Hah. Here we are. The post where I get to talk about my favorite novels. And
ten eight of them. Gush.
My favorite of all King’s novels. It drove me to read twenty of his novels and become obsessed with anything related to King. This epic book provides lots of room for discussion, especially about its characters, so I’m not sure why I haven’t brought it up that much in my blog, or to anyone at that matter.
The Stand begins with Captain Trips, a virus that wipes out most of the population…
No one can tell what goes on in between the person you were and the person you become. No one can chart that blue and lonely section of hell. There are no maps of the change. You just come out the other side.
Or you don’t.
There was an instance of my life when I was driven to madness by Tumblr. Shuuen no Shiori was one of the catapults that turned me into an academic in that wretched place. A terrible one. I just couldn’t stop talking about it. I made twenty-pages worth of character analysis, with bits of psychology and sociology thrown here and there. The funny thing is that it barely comes across my mind these days.
Shuuen no Shiori or Bookmark of Demise is a vocaloid series about four friends who got involved in a Demise Game where one of them is the fox. They have to kill the fox or else, all of them will die. It’s a wonderful psychological horror/drama with lots of unexpected twists and turns.
I’ve been a huge reader of Martha Grimes works since I was 15. I even wrote a letter to her once.
Her RY books is a series of mystery novels starring Richard Jury, our melancholic yet charming detective and his sidekick, Melrose Plant, the ex-earl who can buy pretty much anything with just a card and cheque and one of the funniest characters I have ever come across. A very fascinating mystery series with lots of quirky yet thoughtful characters (especially the dogs and children~). It’s always a delight to read.
Oh yes. I was one of those people who gawked hallelujah to this series, which spawned hundreds of YA Dystopian rip-offs and quadruple movies that are better off as trilogies. I thought it was pretty awesome book, and still is. It was an exciting read that kept me awake for days with a powerful ending.
A middle-grade book that more people should read and I ought to talk more about. It features a boy who could see witches and takes place in New York City, where magic is being replaced with machines. It’s a very colorful book with lots of promise. Now, if Moriarty could just start writing the next book…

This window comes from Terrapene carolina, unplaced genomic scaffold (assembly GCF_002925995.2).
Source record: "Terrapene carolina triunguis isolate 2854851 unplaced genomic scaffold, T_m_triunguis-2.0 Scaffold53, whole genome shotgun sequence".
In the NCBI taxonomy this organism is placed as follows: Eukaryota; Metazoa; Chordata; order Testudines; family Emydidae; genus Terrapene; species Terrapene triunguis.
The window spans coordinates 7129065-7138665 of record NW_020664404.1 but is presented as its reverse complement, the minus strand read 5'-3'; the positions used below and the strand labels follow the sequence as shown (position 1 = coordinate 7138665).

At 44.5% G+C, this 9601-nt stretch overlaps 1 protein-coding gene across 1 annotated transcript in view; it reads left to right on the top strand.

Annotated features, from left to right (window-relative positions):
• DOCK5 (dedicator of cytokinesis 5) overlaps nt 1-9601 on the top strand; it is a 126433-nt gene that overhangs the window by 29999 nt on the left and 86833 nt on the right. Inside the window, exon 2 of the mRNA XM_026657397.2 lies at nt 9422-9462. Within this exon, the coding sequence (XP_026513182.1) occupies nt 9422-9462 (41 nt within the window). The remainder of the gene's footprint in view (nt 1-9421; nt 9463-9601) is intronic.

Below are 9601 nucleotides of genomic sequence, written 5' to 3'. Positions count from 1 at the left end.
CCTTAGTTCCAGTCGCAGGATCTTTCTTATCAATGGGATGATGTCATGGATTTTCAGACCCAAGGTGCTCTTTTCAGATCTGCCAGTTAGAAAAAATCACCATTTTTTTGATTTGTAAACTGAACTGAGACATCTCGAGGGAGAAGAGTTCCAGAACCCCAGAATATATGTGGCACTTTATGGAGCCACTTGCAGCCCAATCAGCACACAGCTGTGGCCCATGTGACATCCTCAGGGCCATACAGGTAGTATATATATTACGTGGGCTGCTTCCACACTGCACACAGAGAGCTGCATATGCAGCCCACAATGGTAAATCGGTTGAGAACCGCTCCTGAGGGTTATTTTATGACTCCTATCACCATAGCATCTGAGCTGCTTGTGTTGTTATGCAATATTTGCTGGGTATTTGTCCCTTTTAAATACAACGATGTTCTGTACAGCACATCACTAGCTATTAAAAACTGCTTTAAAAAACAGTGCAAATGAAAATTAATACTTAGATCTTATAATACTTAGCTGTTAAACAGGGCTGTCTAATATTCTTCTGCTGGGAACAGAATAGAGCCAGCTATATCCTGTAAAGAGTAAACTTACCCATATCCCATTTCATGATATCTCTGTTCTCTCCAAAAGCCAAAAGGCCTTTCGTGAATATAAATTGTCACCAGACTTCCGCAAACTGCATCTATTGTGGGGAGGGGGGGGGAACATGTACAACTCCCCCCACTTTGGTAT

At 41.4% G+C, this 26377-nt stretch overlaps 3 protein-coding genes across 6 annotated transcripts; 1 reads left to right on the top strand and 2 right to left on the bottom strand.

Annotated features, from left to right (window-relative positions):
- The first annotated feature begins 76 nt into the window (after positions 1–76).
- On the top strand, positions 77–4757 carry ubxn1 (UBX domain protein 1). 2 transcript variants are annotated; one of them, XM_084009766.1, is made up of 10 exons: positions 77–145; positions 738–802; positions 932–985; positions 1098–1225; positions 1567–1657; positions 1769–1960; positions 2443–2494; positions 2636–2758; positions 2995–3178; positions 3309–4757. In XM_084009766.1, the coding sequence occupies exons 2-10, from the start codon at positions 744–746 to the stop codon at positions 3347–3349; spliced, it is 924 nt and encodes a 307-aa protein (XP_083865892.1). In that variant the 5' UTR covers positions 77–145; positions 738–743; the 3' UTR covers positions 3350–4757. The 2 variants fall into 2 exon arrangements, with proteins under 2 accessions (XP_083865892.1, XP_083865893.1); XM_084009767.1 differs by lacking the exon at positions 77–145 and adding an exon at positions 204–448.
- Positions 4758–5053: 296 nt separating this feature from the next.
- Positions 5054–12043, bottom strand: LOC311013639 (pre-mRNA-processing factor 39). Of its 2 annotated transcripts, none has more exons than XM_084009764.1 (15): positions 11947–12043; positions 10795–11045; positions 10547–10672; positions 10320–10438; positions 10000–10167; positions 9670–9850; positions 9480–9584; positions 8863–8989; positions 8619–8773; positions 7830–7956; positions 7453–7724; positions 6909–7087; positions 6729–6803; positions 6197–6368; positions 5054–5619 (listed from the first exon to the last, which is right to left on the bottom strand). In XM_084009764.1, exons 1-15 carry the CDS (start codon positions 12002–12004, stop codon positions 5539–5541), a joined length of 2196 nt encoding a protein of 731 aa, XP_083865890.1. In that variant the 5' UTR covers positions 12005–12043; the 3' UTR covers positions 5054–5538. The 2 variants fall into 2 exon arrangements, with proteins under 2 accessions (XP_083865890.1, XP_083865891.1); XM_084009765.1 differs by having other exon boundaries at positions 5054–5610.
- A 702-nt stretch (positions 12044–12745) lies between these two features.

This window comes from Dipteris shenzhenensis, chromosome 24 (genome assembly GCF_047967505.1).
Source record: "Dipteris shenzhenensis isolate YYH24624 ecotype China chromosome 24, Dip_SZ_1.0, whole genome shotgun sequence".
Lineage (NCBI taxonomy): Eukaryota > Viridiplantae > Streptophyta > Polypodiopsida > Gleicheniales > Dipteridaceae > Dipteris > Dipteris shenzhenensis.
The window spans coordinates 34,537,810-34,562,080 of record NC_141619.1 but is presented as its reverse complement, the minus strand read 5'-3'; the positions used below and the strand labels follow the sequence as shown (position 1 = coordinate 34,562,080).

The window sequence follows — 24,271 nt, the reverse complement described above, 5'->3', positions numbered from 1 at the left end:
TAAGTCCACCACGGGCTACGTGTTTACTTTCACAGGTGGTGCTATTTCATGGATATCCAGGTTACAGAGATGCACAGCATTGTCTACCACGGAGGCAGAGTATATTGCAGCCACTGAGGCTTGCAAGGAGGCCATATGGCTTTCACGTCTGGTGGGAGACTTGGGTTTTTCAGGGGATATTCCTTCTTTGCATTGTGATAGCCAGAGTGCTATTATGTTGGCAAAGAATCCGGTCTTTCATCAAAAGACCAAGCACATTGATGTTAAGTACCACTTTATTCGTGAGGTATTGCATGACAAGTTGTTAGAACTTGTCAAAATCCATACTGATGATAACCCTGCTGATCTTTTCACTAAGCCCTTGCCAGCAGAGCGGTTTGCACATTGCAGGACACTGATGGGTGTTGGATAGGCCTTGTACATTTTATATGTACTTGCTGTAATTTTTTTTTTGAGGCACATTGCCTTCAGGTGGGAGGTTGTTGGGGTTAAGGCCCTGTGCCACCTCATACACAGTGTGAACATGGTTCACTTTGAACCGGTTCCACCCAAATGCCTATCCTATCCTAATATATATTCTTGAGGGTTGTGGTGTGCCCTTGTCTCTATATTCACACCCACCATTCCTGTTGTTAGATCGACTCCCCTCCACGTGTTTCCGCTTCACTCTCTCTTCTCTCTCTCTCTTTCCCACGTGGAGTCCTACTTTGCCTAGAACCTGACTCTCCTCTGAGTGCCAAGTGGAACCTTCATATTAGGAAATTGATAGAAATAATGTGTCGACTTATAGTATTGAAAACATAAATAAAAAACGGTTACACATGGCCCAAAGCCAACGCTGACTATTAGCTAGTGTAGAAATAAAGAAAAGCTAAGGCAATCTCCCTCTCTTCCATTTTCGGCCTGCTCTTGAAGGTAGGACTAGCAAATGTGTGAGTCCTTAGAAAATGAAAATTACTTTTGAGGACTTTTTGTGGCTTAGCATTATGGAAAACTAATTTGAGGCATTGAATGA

The third book/series that blew up my mind. The Discworld series couldn’t taught me enough about race, politics, jingoism, morality, and so much more but not without pulling off laughs. I used to contribute a few Disc stuff on Tumblr but haven’t talked much of it lately.
To Kill a Mockingbird was the second book that blew me away. A lot of explosions happened during my teenage years and thankfully enough, this book was one of them. I was fifteen when my eyes were opened about racism and, though the book didn’t explicitly said that word, I grew to learn that such things happened. Racism isn’t a common topic in our education (but patriotism and the English language are, funnily enough) so, after reading this book, I was simply stumped.
Mockingbirds don’t do one thing but make music for us to enjoy. They don’t eat up people’s gardens, don’t nest in corncribs, they don’t do one thing but sing their hearts out for us. That’s why it’s a sin to kill a mockingbird.
You guessed it. The first book that blew away my life and my world. I’ve been an avid fan of the series when I was twelve onwards and what it did to me was very, very life-changing. It taught me to think and listen. It taught me to flip over the chessboard and see things from another person’s point-of-view. It made me love puzzles, mysteries, and most of all, books. It taught me that space in reality that is reserved for magic and how to grasp that. It taught me how to look beyond the catbox. It taught me to empathize and to reason. How I miss this one.
It is easy to cast magic on other people. And believing in other people’s magic is not so difficult. The hardest thing is casting magic on yourself.